New waiting list figures up to the end of January reveal a significant increase in the number of adults and children waiting for treatment, with 33 of 41 acute hospitals reporting rising lists.

When all waiting lists are counted, there are now 76,666 patients waiting for inpatient, day case or a gastrointestinal procedure, according to the new data from the National Treatment Purchase Fund.

This represents an increase of more than 21,500 patients comparing the end of January this year to the same time last year.

Of the overall figure, 63,740 people were waiting for inpatient, or day case treatment, an increase of 16,628 patients, compared with January 2014.

Minister for Health Leo Varadkar has said waiting times are going in the wrong direction. 

Mr Varadkar said this had been compounded by emergency department overcrowding in recent weeks, which has caused some operations to be postponed.

Mr Varadkar said his plan is to alleviate the overcrowding first in the interests of patient safety and ramp up hospital activity later in the year, to get waiting times down. 

He said it was a very difficult and deteriorating situation but that everyone in health was working as hard as possible to get on top of things.

Galway University Hospital has the biggest waiting list in the country with 8,347 adults and children waiting for inpatient or day case treatment.

The waiting list there has grown by over 3,000 in the past year.

Just eight hospitals report a reduction in waiting lists.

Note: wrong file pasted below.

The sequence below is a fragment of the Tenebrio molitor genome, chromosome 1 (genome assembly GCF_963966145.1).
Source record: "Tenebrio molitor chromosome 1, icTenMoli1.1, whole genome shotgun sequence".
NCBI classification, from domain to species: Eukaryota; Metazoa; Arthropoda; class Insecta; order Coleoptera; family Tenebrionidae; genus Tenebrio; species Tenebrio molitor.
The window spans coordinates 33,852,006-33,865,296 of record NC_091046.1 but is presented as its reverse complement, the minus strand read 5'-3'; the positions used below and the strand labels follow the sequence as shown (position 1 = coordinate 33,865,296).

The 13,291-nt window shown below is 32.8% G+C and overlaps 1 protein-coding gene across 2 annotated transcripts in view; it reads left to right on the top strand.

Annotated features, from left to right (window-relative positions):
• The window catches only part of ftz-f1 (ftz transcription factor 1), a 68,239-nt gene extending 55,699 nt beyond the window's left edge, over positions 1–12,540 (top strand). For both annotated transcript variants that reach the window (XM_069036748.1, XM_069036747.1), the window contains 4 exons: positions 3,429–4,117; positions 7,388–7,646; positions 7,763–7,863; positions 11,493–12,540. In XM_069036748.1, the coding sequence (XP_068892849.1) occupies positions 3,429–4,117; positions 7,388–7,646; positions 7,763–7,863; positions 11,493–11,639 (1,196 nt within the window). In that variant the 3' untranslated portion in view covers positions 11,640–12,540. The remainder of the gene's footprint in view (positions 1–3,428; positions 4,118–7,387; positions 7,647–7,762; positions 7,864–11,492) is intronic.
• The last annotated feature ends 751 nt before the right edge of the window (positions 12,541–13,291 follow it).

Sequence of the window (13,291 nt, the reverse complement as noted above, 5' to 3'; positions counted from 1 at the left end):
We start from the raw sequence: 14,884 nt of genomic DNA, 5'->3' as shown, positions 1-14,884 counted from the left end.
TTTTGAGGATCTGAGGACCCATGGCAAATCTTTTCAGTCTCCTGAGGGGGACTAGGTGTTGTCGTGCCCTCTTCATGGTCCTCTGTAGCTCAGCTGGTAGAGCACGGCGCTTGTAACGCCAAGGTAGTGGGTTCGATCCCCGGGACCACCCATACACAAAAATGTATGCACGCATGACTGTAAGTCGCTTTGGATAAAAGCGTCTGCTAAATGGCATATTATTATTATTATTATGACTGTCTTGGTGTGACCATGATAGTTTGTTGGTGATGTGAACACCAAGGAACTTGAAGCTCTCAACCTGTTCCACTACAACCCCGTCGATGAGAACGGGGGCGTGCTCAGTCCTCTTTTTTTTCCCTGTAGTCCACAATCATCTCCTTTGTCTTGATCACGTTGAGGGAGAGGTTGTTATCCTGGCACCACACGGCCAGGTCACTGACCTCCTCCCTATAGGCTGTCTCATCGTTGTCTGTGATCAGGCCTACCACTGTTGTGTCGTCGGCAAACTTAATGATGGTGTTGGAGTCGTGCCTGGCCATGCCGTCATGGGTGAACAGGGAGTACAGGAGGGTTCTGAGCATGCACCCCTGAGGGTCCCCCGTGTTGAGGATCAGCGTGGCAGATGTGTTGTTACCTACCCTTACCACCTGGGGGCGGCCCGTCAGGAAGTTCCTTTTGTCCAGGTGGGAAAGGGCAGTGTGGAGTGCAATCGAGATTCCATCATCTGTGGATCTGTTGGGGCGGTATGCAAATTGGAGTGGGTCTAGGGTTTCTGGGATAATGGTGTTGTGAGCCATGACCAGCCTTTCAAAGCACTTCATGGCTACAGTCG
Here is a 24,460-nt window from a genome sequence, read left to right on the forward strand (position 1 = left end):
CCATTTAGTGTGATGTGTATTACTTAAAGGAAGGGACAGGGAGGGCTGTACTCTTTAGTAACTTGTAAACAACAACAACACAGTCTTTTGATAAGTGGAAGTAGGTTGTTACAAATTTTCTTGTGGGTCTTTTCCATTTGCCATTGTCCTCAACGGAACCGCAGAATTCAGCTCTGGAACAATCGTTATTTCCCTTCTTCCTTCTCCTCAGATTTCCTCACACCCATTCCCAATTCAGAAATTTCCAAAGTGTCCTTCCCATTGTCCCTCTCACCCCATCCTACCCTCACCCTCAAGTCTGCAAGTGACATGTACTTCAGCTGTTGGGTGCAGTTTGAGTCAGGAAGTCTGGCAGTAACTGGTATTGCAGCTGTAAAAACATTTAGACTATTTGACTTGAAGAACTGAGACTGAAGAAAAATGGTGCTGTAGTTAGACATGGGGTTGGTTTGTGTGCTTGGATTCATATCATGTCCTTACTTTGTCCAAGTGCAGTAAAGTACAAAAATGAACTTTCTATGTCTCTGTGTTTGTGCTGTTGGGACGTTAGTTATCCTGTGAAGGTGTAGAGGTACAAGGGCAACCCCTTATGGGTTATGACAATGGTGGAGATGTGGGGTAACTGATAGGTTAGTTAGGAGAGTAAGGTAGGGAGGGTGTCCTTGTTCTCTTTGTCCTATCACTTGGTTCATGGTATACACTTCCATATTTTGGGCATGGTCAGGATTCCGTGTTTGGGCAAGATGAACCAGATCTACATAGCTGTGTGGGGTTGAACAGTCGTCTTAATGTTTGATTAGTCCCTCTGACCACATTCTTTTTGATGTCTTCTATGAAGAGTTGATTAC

Nationally, the number of patients waiting over a year for treatment has increased from 183 to 6,120 over the past year.

The January figures are also the first to reflect cancelled planned procedures during the month to deal with emergency department overcrowding.

The Chief Operating Officer for the Saolta University Healthcare Group, which includes Galway University Hospital, has expressed disappointment with the increase in hospital waiting lists across the country.

Tony Canavan said the emergency department in Galway was under immense pressure in recent months which had a direct impact on ability to deal with elective care.

He accepted that the target of 12 months maximum waiting time was not always met but that the majority of outpatients were seen within a year.

80% of in patients were seen within 8 months according to Saolta.

Mr Canavan said Minister Varadkar had now set a new target of 15 months maximum waiting time for every patient by the end of 2015. 

He went on to say that there had been progress in addressing the ongoing issue of patients failing to attend appointments through the introduction of a text service, which is reported to be improving the efficiency of administering hospital appointments.

Earlier the spokesperson for Patient Focus in the West of Ireland said the increasing waiting lists was a major concern.

Mary Tierney, who is on a waiting list herself, said there was a lot of stress, pain and suffering when waiting for a procedure and not knowing when it would take place.

She said early diagnosis, intervention and treatment is key to patient care and she urged Mr Varadkar and the HSE to work together and manage the situation better.

Ms Tierney added that there is a responsibility on patients to show up for appointments and procedures after confirming attendance.

Other hospitals with long waiting lists are: Beaumont with 6,121 waiting, Mater 5,593 and St James's with 4,689.

Because of the way waiting list figures are collected, gastrointestinal endoscopy cases are listed separately.

At the end of January, there were 12,926 patients waiting for a gastrointestinal check, up 4,902 over the past year.

There are over 800 patients waiting over nine months for a gastrointestinal endoscopy check.

When the 12,926 GI list is added to the 63,740 inpatient and day case waiters, the overall national waiting list figure is 76,666 patients.

Separately, 385,781 patients are waiting to be seen at an outpatient clinic for the first time.